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Low-budget films take root among farm folk in China

Popular, unpolished dramas employ peasants as actors and reflect their daily challenges.

January 28, 2007|Audra Ang | Associated Press Writer

JINGDEZHEN, CHINA — The plot: a morality tale about a teenage girl who lies to her parents to get money for the cellphone she covets. The setting: a small town in central China. The director and actors: local vegetable farmers.

"Father, I Should Not Lie to You," a two-part, 72-minute drama, has joined the ranks of a revolutionary concept in Chinese film-making -- movies about, for and by peasants.

Despite their unpolished look and the wide availability of cheap, pirated Hollywood blockbusters on DVD, these low-budget, high-drama movies are taking root among their natural -- and sizable -- audience of China's 800 million rural residents.

"Most of the films shown in China are not related to the lives of the farmers. I decided to make one that filled that gap," said Xu Mingwen, the director of "Father," which aired recently on a TV station in the heartland province of Hunan.

The farmer film industry is still too small for there to be official figures on how many titles are produced a year. Finished products often go direct to DVD or are distributed for free so farmers can watch them in small screening rooms or at home in their villages.

Their themes mainly reflect the challenges farmers face in a once mainly agricultural society that is rushing headlong into an urban, industrial 21st century future: the lure of cities, the perils of migration and the temptations of capitalist consumer culture.

"I found that some students like expensive items such as mobile phones, which is not very good. So I decided to shoot a film with an aim to educate them," said Xu, a 42-year-old vegetable farmer who runs a small studio that specializes in making videos of weddings.

The peasant filmmakers "want to find a channel to speak to the public who don't know about their situation," said Wu Wenguang, a documentary filmmaker who led a project in which 10 farmers filmed their villages' local elections.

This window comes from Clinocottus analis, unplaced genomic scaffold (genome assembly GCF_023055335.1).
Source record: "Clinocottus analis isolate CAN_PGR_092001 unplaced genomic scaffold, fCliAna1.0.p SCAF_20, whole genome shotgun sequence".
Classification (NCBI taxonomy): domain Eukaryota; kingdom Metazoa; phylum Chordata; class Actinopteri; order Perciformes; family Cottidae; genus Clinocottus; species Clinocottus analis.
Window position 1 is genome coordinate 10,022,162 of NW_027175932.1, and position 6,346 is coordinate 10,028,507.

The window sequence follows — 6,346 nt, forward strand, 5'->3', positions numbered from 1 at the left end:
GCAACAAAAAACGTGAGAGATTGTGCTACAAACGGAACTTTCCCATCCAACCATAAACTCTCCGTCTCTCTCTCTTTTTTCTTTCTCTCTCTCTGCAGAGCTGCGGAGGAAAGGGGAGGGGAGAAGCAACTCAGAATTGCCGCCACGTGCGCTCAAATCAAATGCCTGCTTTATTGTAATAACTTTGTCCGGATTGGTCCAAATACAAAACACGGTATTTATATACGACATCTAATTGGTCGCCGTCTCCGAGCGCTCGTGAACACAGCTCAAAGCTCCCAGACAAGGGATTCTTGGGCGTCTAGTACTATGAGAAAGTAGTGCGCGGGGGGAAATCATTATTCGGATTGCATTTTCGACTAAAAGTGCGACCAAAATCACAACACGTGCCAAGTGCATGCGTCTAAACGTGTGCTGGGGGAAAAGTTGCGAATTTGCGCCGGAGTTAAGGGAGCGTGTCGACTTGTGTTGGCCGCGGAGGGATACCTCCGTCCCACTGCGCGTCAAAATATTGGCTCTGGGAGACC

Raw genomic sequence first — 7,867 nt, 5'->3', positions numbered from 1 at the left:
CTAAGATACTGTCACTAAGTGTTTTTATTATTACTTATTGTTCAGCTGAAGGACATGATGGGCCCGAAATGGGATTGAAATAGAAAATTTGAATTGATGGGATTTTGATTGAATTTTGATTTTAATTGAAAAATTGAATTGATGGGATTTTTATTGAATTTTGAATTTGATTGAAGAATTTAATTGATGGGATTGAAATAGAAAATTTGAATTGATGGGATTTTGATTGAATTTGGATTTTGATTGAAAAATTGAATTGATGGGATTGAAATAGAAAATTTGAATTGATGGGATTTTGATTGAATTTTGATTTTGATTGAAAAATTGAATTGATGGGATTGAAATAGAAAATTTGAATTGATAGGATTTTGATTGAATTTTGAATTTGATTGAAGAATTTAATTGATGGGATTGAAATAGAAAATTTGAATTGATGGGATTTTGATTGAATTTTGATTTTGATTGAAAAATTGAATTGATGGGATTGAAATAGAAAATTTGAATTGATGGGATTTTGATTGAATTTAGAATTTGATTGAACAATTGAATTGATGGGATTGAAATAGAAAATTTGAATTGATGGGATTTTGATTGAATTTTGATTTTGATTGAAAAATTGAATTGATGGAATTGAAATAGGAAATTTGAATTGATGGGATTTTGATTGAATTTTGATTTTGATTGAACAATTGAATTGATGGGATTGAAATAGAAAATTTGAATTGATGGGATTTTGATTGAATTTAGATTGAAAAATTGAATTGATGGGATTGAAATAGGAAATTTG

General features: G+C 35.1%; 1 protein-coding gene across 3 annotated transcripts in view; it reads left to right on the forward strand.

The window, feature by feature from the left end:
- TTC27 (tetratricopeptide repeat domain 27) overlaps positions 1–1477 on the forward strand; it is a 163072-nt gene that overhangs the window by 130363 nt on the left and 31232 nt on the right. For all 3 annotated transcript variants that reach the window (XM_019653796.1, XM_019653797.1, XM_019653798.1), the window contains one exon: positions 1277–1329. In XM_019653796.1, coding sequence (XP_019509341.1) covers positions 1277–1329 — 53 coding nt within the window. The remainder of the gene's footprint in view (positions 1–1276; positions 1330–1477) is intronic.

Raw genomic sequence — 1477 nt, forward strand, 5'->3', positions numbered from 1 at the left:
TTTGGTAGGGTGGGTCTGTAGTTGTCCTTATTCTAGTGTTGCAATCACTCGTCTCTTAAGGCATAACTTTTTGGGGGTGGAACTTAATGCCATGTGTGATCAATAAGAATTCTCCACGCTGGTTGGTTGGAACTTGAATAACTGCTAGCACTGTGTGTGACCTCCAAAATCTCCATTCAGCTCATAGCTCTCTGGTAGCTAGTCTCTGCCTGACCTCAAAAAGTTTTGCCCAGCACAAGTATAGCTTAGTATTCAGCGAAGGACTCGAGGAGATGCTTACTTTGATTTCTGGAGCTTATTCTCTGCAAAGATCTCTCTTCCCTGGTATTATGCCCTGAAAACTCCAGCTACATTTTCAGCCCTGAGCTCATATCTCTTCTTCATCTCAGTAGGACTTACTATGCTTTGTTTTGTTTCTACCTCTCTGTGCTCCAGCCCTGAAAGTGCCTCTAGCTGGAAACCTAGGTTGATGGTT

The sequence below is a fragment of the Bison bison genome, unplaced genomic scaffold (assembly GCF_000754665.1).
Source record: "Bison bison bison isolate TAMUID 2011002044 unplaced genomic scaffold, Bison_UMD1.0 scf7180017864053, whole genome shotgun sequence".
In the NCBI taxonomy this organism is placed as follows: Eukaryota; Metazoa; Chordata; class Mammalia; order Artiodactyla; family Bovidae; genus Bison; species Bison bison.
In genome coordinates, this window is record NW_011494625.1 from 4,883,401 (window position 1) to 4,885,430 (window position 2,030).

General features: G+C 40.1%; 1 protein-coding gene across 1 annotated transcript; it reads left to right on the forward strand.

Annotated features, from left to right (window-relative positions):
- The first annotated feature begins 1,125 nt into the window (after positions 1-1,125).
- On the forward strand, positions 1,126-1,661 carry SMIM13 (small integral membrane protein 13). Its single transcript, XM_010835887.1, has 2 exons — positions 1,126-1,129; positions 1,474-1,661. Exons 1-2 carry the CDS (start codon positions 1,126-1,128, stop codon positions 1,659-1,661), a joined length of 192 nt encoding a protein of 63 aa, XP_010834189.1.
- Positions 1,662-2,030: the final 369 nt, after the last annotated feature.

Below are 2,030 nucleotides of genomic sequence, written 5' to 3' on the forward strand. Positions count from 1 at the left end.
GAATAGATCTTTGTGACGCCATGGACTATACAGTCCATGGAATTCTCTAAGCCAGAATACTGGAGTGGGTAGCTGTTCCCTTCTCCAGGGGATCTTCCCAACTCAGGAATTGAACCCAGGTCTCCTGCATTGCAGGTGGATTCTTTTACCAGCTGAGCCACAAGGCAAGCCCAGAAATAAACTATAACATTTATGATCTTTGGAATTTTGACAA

"This is a way for them to show this for the first time," he said. "It's fresh. It's interesting."

The farmer-film genre is another sign of the social changes wrought by nearly three decades of free-market reforms. For most of China's storied 3,000-year-old history, peasants were a passive force in a culture dominated and defined by Confucian scholars. After Mao's revolution, political commissars defined depictions of rural society.

Now farmers increasingly have the means and time to tell their own stories.

"Look at how far we've progressed -- farmers can now make films," said Li Meiying, an energetic 52-year-old who often plays the role of "woman in crowd" in movies directed by Zhou Yuanqiang, a pioneer in the peasant film movement.

"We're more free. Our standard of life has improved," Li said. "When I was little, we did not even have shoes."

Zhou is a one-man movie industry. Since 1992, he has been writing, directing, taping and editing films and TV series depicting the life of Chinese peasants in ancient, revolutionary and modern times.

As a teenager, Zhou lent books and organized sports games for fellow peasants as they farmed the fields on the outskirts of Jingdezhen, a city in the southern province of Jiangxi that has for centuries been known for its delicate porcelain. Zhou said he "saw people scramble for picture books" and realized how starved everyone was for culture.

In 1980, he joined the city's cultural bureau and began showing videotapes of kung fu and military exercises to farmers. A decade later, he began shooting documentary histories of the area. Then a change of topic occurred to him.

"I also realized farmers lacked cultural activities of their own," he said.

"I wanted to reflect their lives by helping them shoot a film about themselves."

Zhou, who has a cigarette-roughened voice and is always moving unless he's behind a camera, works out of a cluttered office with props and his equipment. He edits his tapes on a Panasonic VCR and an old Rowa color TV set. His well-used Sony camcorder with a flip-out screen and attached microphone was a gift from local officials who saw the potential of his work.

His latest endeavor, the revolutionary drama "To Conquer Shanfeng Town"-- a melodrama about the communist revolution -- features a smiling, sunburned squad of farmers who took their roles for free.

"They love seeing themselves on film," said Zhou.

On the set in the muggy hills outside of Jingdezhen, Zhou shoots take after take as sweat trickles down his forehead. A soldier answers his cellphone while the camera is running and someone else ignores a cue to enter despite yells from cast-mates. In the shade, actors smoke as they wait to recite their lines. A stray yellow dog wanders lazily through several scenes.

"I'm not cultured. I haven't had much of an education," said Tong Maomao, a 66-year-old farmer whose craggy face, arched eyebrows and yellowed eyes make him the perennial villain in Zhou's films. "Now that I'm acting, I can say I have a little culture."

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